April 21, 2006
“Living next to you,” Pierre Elliot Trudeau famously said in a speech to the National Press Club in the United States, “is like sleeping with an elephant; no matter how friendly and even-tempered is the beast, one is affected by every twitch and grunt.”
The elephant is getting a lot bigger. And we can’t help but be affected.
The official population of the United States – 275 million as of the last census in 2000 and 299 million according to the U.S. Census Bureau’s population clock today – is increasing faster than that of any other Western country – by about 1.2% per year, or 3.5 million people. U.S. immigration is at its highest level since 1900 and foreign-born Americans, at 10% of the population, are at their highest level since 1930.
With each new census, the rate of growth edges up. In 1989, the census projected 300 million Americans by mid-century, with its population dropping. In 1992, the census bureau revised its projection to 393 million, in 1996 to 394 million, in 2000 census to 404 million Americans and in the interim 2004 census to 420 million Americans. That’s a 40% increase in a mere 15 years.
The U.S. census doesn’t ordinarily project to the end of the century, but in its 2000 census it projected a U.S. population approaching 600 million in a middle-growth scenario and, in its high-growth scenario, a U.S. population of 1.2 billion – as populous as China today.
That middle-growth scenario, which assumes that immigrants will come to the U.S. in much smaller numbers than they have in the past, is wildly implausible. The U.S. is, has been, and will continue to be the destination of choice for the world’s migrants. A 2005 Pew survey of Mexicans found that 46% of the country’s adults – about 32 million people – would move to the U.S. if they had the means and the opportunity, half of them illegally if necessary. The same survey found that 35% of Mexican college graduates would move, even for work at a job below their qualifications; many of them also said they’d be willing to come illegally. That makes the high-growth scenario, which has the number of annual immigrants rising as the U.S. population rises, not only look more realistic but maybe even on the low side.
Despite intense U.S. concern over border security following 9/11, under a new bipartisan immigration bill that is now before the U.S. Congress, immigration would become easier still. Some estimate that the new law would result in some 30 million additional immigrants in the next decade. The numbers grow further if the U.S. also grants an amnesty to its current illegal immigrants, generally estimated by most at 11 million to 12 million. Others claim the country’s current illegals could number 30 million or more. When president Reagan granted amnesty to illegal immigrants in 1986, three times the expected number came forward.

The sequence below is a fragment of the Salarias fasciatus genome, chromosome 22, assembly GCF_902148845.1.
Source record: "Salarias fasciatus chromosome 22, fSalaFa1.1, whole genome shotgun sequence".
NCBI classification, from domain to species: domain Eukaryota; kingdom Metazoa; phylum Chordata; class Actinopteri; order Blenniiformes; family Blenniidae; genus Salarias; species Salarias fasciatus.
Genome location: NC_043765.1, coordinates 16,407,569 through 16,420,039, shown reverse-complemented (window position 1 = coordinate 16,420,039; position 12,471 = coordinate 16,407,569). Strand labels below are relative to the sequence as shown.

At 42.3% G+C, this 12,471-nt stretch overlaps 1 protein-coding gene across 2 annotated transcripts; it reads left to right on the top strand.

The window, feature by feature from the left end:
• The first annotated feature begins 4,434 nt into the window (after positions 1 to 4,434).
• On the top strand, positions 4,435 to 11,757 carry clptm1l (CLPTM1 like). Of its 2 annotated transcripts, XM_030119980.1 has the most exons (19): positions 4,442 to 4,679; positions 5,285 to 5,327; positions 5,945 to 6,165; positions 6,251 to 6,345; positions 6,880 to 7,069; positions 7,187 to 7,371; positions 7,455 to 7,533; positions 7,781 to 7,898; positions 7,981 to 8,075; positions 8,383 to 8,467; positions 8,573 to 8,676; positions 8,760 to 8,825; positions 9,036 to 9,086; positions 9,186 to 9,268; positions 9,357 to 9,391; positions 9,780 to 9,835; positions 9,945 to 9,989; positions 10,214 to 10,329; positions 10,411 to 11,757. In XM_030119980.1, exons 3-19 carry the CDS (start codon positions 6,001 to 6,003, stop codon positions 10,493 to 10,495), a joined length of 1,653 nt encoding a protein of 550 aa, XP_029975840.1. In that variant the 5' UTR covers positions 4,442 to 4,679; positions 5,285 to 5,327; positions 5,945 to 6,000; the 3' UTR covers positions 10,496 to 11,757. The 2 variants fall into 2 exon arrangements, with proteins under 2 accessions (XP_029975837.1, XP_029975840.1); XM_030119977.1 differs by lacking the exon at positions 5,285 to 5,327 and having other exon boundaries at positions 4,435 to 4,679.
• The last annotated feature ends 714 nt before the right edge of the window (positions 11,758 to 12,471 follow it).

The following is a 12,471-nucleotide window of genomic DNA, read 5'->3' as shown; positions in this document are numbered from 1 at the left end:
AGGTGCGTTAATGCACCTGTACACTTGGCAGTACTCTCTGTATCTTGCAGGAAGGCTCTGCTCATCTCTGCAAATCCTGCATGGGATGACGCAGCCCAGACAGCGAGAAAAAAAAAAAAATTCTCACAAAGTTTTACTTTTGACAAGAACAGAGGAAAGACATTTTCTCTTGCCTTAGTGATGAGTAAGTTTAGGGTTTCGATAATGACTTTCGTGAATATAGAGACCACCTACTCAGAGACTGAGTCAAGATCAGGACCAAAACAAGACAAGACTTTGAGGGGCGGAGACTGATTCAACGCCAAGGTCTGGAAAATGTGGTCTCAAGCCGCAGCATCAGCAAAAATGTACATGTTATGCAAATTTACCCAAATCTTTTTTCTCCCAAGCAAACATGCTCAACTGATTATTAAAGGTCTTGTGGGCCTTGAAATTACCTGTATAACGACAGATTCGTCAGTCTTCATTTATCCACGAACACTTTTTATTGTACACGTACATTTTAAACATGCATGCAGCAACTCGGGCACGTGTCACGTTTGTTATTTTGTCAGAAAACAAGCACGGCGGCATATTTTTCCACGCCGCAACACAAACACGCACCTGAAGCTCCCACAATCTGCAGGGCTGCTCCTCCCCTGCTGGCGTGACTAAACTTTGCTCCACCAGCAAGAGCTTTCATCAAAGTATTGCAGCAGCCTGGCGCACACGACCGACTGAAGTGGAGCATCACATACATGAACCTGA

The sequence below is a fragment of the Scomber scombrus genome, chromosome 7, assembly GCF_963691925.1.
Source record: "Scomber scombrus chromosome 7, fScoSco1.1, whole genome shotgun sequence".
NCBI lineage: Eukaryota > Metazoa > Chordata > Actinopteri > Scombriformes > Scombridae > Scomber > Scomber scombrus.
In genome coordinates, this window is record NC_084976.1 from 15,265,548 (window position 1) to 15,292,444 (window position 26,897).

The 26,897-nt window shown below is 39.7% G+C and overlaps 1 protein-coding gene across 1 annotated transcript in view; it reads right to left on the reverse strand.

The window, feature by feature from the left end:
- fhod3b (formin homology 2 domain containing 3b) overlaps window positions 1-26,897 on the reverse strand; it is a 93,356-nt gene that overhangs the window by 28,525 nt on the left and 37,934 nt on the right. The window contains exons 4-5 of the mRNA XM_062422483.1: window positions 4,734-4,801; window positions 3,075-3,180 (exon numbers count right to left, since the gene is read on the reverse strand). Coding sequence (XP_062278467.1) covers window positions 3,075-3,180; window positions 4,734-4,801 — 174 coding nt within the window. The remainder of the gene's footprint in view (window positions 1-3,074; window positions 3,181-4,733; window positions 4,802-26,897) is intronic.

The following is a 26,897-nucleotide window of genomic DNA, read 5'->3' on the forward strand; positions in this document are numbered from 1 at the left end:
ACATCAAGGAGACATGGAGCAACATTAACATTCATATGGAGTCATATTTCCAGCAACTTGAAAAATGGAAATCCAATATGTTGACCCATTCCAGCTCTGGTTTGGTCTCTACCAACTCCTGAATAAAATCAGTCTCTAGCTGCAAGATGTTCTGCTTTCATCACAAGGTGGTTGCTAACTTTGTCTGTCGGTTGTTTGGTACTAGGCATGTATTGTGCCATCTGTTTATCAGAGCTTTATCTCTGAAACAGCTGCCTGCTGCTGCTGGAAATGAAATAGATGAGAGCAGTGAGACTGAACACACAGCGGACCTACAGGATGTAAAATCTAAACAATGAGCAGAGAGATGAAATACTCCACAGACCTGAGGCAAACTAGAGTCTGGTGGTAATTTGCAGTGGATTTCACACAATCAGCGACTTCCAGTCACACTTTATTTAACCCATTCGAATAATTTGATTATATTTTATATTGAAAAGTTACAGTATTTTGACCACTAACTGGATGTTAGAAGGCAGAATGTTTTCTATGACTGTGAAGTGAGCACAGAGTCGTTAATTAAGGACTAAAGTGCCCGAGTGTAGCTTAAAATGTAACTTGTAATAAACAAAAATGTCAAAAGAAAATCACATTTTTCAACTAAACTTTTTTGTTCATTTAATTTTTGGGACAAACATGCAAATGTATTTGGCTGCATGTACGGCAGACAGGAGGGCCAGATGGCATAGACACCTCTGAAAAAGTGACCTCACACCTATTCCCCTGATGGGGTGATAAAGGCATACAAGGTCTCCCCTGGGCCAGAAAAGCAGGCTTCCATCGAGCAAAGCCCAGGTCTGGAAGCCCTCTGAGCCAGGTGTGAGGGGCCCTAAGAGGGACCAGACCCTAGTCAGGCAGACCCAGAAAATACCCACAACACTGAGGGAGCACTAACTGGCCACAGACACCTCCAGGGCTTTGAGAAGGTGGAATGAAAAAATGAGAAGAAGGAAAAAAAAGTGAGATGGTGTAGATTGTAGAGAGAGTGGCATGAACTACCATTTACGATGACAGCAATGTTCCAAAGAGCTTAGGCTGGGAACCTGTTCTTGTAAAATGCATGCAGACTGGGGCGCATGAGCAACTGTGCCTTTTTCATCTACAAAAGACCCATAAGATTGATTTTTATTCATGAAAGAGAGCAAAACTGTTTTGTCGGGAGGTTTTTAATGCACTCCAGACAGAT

The U.S. is on a roll, following its historical tried-and-true formula for economic prosperity through rapid immigration growth. Abraham Lincoln’s unassailable logic: “time alone relieves a debtor nation, so long as its population increases faster than unpaid interest accumulates on its debt.” In 1862, Lincoln assured the country in his annual message to Congress that the Civil War and the emancipation of the slaves could easily be financed through immigration: “At [the turn of the century] we shall probably have a hundred millions of people to share the burden, rather than 31 millions, as now. And not only so, but the increase of our population may be expected to continue for a long time after that period, as rapidly as before; because our territory will not have become full. . . . Our abundant room – our broad national homestead – is our ample resource. Were our territory as limited as are the British Isles, very certainly our population could not expand as stated. Instead of receiving the foreign born, as now, we should be compelled to send part of the native-born away. But such is not our condition.”
Neither is that the condition today. As put by the Census Bureau’s principal author, Frederick Hollmann, “Our projections in 2100 will give us a population density one-quarter that of the United Kingdom. We’ll still be a sparsely populated country among the industrialized countries of the world.”
Canada should take heed. We, too, are sparsely populated and underperforming as a result. Our native-born population has a low fertility rate and we are consistently failing to reach our immigration targets. If we don’t open our borders, and make of our country a land of opportunity, with each passing year we will command a diminishing share of the North American population, enjoy an ever-diminishing importance and be ever more susceptible when the elephant rolls over.
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